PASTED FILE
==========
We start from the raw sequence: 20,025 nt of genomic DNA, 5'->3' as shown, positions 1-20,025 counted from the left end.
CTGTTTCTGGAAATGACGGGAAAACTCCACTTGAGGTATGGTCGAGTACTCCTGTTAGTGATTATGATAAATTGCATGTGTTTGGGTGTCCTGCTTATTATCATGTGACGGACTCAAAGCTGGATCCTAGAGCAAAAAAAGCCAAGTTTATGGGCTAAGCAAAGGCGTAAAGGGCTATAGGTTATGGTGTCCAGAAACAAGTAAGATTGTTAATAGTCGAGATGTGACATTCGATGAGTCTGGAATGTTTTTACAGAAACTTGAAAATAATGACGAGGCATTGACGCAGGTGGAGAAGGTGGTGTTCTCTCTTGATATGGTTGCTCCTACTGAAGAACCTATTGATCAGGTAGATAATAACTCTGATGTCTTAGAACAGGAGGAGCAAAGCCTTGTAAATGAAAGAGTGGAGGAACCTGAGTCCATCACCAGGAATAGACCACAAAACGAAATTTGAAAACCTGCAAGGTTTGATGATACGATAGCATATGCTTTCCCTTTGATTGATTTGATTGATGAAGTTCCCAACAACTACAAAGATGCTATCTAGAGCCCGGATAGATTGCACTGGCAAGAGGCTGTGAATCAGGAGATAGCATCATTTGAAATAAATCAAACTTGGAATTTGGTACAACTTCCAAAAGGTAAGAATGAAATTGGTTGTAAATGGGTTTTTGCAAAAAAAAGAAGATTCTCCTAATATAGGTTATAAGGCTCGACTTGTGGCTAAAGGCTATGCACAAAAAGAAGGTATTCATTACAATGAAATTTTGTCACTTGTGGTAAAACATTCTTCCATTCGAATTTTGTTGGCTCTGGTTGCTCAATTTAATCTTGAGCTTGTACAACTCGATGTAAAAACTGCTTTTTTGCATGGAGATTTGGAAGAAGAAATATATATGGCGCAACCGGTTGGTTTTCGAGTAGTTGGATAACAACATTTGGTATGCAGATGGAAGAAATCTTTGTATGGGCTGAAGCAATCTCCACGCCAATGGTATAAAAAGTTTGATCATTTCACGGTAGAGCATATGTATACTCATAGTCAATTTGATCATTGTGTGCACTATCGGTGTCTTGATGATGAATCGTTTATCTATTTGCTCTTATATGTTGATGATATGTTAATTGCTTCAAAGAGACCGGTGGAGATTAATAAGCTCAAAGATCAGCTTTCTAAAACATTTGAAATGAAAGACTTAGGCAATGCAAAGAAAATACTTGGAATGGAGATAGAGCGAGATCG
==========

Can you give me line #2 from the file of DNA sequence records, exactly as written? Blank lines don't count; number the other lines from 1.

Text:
CTGTTTCTGGAAATGACGGGAAAACTCCACTTGAGGTATGGTCGAGTACTCCTGTTAGTGATTATGATAAATTGCATGTGTTTGGGTGTCCTGCTTATTATCATGTGACGGACTCAAAGCTGGATCCTAGAGCAAAAAAAGCCAAGTTTATGGGCTAAGCAAAGGCGTAAAGGGCTATAGGTTATGGTGTCCAGAAACAAGTAAGATTGTTAATAGTCGAGATGTGACATTCGATGAGTCTGGAATGTTTTTACAGAAACTTGAAAATAATGACGAGGCATTGACGCAGGTGGAGAAGGTGGTGTTCTCTCTTGATATGGTTGCTCCTACTGAAGAACCTATTGATCAGGTAGATAATAACTCTGATGTCTTAGAACAGGAGGAGCAAAGCCTTGTAAATGAAAGAGTGGAGGAACCTGAGTCCATCACCAGGAATAGACCACAAAACGAAATTTGAAAACCTGCAAGGTTTGATGATACGATAGCATATGCTTTCCCTTTGATTGATTTGATTGATGAAGTTCCCAACAACTACAAAGATGCTATCTAGAGCCCGGATAGATTGCACTGGCAAGAGGCTGTGAATCAGGAGATAGCATCATTTGAAATAAATCAAACTTGGAATTTGGTACAACTTCCAAAAGGTAAGAATGAAATTGGTTGTAAATGGGTTTTTGCAAAAAAAAGAAGATTCTCCTAATATAGGTTATAAGGCTCGACTTGTGGCTAAAGGCTATGCACAAAAAGAAGGTATTCATTACAATGAAATTTTGTCACTTGTGGTAAAACATTCTTCCATTCGAATTTTGTTGGCTCTGGTTGCTCAATTTAATCTTGAGCTTGTACAACTCGATGTAAAAACTGCTTTTTTGCATGGAGATTTGGAAGAAGAAATATATATGGCGCAACCGGTTGGTTTTCGAGTAGTTGGATAACAACATTTGGTATGCAGATGGAAGAAATCTTTGTATGGGCTGAAGCAATCTCCACGCCAATGGTATAAAAAGTTTGATCATTTCACGGTAGAGCATATGTATACTCATAGTCAATTTGATCATTGTGTGCACTATCGGTGTCTTGATGATGAATCGTTTATCTATTTGCTCTTATATGTTGATGATATGTTAATTGCTTCAAAGAGACCGGTGGAGATTAATAAGCTCAAAGATCAGCTTTCTAAAACATTTGAAATGAAAGACTTAGGCAATGCAAAGAAAATACTTGGAATGGAGATAGAGCGAGATCG